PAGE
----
The official Fedora repositories don't provide all the software we need. Fortunately there are also third-party repositories for Fedora 14 that have what we need, and we can make our system use these repositories.

To do this, open a terminal window (under Applications > System Tools > Terminal)...

... and type in


to become root.

Then run

rpm -Uvh

This adds the RPM Fusion repository (a merger or Dribble, Freshrpms, and to our package manager.

Next we add the Adobe repository which provides the Flash player and the Adobe Reader:

rpm -Uvh

Then we add the Skype repository - as there is no rpm, we have to do it manually:

gedit /etc/yum.repos.d/skype.repo
name=Skype Repository

Finally we add the Google repository (which contains Picasa):

gedit /etc/yum.repos.d/google.repo
name=Google - i386

name=Google Testing - i386
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6 Comment(s)

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By: Jonathan

@Pieter: I disagree. I tried so, so hard to use SELinux for a couple of Fedora iterations, but I've given up. So have most of my colleagues.  To me, SELinux is like the TSA airport patdowns: I'd rather take my chances without it.  It's not a question of bugs. For a typical Linux user environment the whole approach causes huge overhead in tracking down how to work around its complaints. So I agree with this howto's author (and btw, thank you for the great howto).

By: Pieter

Disabling SELinux?! Really?! If something does not work due to SELinux  then you file a bug. That's how things get fixed. Disabling it is unwise and you really should not recommend that users disable a key piece of technology that adds a tremendous amount of security. Please consider removing that part in this howto. The rest is great. Well, with the exception of Banshee as that is a mono app and because mono is patent encumbered you really should not advise users to install a piece of software that might get them sued for patent infringement. Thank you for your howto.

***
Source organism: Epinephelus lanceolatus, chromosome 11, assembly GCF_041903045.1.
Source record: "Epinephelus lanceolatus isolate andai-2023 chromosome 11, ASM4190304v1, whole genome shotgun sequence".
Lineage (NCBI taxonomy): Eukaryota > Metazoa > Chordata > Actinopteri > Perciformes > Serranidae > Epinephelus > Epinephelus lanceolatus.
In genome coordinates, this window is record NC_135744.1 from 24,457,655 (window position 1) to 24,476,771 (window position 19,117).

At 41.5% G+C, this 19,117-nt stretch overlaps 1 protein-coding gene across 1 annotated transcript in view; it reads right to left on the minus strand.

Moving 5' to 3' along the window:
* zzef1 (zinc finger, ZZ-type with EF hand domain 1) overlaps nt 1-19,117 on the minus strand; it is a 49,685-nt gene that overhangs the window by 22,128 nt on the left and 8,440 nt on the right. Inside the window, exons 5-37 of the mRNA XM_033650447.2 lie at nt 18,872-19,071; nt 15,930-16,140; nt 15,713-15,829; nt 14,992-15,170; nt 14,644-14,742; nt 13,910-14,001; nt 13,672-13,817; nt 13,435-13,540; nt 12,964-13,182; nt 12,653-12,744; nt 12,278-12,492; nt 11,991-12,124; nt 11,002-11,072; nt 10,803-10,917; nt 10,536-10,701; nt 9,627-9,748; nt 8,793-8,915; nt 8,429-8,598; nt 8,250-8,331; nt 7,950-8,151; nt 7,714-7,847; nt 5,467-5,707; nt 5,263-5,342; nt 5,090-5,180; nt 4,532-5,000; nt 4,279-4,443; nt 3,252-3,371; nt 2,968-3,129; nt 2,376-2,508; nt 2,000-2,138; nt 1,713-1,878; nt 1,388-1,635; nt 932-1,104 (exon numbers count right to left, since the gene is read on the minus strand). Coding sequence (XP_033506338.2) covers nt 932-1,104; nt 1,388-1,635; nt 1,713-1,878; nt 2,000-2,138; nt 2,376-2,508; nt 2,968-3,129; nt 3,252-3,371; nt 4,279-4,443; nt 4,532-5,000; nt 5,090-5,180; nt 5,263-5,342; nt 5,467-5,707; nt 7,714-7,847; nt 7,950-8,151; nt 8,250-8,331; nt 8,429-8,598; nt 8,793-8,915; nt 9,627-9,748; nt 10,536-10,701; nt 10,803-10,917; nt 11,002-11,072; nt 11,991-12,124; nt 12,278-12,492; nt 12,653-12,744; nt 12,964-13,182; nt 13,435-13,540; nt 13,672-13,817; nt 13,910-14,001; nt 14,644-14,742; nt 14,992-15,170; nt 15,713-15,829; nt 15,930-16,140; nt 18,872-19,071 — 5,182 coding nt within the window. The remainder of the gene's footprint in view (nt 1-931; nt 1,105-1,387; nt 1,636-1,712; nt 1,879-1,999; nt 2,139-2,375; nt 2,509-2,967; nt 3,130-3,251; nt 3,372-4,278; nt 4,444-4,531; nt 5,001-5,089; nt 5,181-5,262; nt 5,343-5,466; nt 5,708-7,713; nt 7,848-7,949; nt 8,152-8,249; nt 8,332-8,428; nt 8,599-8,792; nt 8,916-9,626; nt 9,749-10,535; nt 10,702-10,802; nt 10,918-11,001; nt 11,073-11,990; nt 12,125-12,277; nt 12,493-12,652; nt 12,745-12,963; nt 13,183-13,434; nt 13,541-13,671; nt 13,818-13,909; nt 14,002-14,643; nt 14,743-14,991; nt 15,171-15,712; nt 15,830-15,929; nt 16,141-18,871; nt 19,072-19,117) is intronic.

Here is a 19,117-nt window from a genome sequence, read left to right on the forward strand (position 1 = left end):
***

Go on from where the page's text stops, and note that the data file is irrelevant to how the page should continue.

By: Keith

The author appropriately caveats his comments with " my opinion...".  Pieter, I have to agree that SELinux, while a very good idea in principle, is broken with respect to the average user - it needs to be much more transparent and come much "smarter" out of the box in order to gain acceptance.  For example, it even complains about Firefox - one of the most heavily used apps. 

By: trampster

Mono is in no way patent encumbered, it is free software implementation of an EMCA open standard and Microsoft has promised in a legally binding manor not to sue implementations of that standard.


I'm with the camp who agrees with disabling SELinux Pieter. It's one thing to say it's vital security software but when stuff that should work doesn't, and SELinux is the culprit, then you have broken software. It's not like it's intuitive and you can get it to allow certain apps. As it stands it's effectively junk to anyone who's not an SELInux expert.


A further point with Fedora 14 onwards, Gedit won't work with the "su" command. You need to use "su - " or "su -l" 

By: Anonymous

if you go to their web page they have a command  that does work


if you look at the directory listing, the file in question has a big "?" superimposed on it